Facebook drones to beam internet from the sky
Facebook is to harness drones, satellites and other technologies as part of an ambitious effort to beam internet connectivity to people in underdeveloped parts of the world.
The company has hired aerospace and communications experts from NASA’s Jet Propulsion Lab and its Ames Research Center, as well as British scientists for its “Connectivity Lab” project.
“Today, we’re sharing some details of the work Facebook’s Connectivity Lab is doing to build drones, satellites and lasers to deliver the internet to everyone,” Facebook CEO Mark Zuckerberg said in a blog post.
He gave few specifics and did not specify a time frame.
The move extends the social networking company’s Internet.org effort, aimed at connecting billions of people who don’t currently have internet access in places such as Africa and Asia. Facebook has been working with telecommunications carriers to make internet access more available and affordable.
Cnnecting the whole world will require inventing new technology too
“We’re going to continue building these partnerships, but connecting the whole world will require inventing new technology too,” Zuckerberg said.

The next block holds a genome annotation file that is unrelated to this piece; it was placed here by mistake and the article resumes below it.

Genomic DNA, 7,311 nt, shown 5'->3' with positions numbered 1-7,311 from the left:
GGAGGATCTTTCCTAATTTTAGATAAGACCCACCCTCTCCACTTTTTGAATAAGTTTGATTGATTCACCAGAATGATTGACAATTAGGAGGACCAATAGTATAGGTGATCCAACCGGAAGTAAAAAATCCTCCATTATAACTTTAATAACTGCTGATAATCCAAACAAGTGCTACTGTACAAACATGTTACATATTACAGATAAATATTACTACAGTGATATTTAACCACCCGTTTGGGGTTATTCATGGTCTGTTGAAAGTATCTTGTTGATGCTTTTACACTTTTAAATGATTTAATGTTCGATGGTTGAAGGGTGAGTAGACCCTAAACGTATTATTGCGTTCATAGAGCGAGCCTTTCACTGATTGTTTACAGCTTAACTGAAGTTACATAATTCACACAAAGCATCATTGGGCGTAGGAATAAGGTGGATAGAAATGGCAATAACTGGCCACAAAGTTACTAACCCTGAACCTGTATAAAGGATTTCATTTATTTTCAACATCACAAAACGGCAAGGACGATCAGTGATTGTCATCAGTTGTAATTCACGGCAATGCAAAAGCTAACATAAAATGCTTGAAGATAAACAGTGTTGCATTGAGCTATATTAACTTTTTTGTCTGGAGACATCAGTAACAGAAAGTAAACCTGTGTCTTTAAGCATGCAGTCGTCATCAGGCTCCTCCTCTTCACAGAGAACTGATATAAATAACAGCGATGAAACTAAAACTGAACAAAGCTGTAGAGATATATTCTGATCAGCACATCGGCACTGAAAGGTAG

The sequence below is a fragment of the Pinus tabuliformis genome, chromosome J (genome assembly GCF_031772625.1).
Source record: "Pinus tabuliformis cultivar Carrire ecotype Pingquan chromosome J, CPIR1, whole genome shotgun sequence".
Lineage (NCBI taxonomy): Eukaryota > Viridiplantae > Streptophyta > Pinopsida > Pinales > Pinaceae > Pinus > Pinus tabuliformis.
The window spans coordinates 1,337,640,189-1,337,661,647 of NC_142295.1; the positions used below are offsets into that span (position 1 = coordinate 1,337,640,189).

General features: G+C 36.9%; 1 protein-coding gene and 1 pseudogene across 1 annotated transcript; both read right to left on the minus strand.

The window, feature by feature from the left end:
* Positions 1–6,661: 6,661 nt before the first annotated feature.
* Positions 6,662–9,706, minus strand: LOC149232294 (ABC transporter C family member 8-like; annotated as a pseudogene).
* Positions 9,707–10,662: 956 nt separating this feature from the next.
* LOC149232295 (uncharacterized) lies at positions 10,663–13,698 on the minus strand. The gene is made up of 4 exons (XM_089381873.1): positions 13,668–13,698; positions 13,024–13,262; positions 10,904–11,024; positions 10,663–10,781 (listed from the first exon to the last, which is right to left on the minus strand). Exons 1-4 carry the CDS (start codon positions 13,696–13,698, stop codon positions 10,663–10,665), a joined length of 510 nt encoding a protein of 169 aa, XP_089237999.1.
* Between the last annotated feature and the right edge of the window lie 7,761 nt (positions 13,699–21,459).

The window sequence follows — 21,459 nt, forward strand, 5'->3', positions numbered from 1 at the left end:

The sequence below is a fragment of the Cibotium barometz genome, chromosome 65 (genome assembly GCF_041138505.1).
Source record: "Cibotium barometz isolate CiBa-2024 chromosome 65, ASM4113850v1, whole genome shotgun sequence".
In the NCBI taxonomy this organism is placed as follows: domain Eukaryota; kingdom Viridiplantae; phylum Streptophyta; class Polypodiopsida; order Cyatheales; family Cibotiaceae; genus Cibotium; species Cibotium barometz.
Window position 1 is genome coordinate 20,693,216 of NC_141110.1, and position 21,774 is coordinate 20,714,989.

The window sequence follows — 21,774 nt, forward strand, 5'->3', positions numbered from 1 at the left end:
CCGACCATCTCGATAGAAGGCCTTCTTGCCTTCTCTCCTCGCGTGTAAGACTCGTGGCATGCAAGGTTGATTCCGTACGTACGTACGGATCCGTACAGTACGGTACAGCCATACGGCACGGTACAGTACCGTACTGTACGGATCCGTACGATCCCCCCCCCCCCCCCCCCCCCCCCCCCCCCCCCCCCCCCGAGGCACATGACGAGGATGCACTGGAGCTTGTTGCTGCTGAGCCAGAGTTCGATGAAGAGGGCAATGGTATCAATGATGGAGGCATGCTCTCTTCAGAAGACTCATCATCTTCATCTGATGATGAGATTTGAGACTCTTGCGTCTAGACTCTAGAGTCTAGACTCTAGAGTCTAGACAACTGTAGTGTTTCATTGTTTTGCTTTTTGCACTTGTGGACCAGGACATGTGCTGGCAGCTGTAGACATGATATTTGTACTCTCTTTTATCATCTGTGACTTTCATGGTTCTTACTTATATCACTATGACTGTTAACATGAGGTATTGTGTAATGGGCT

Facebook envisions a fleet of solar-powered drones as well as low-earth orbit and geosynchronous satellites delivering internet access to different regions of the world. Laser beams could allow Facebook to boost the speed of the internet connections provided by the various aircraft.
Eye in the sky
Facebook’s plans to take to the skies underscore the company’s rising ambitions to exert its influence beyond the confines of its 1.2 billion-member social network and to set the pace for new technology that will shape society.
Facebook is following in the steps of Google, which last year announced plans to use solar-powered balloons to deliver internet access to remote regions of the world.
Among the job openings posted on Facebook’s website in relation to the announcement were roles such as Antenna Systems Engineer and Electro-Optical Network Access Hardware Engineer.
Facebook also said it had hired a five-member team that worked at Ascenta, a British company whose founders created early versions of the Zephyr, which Facebook said held the record for the longest-flying solar-powered unmanned aircraft.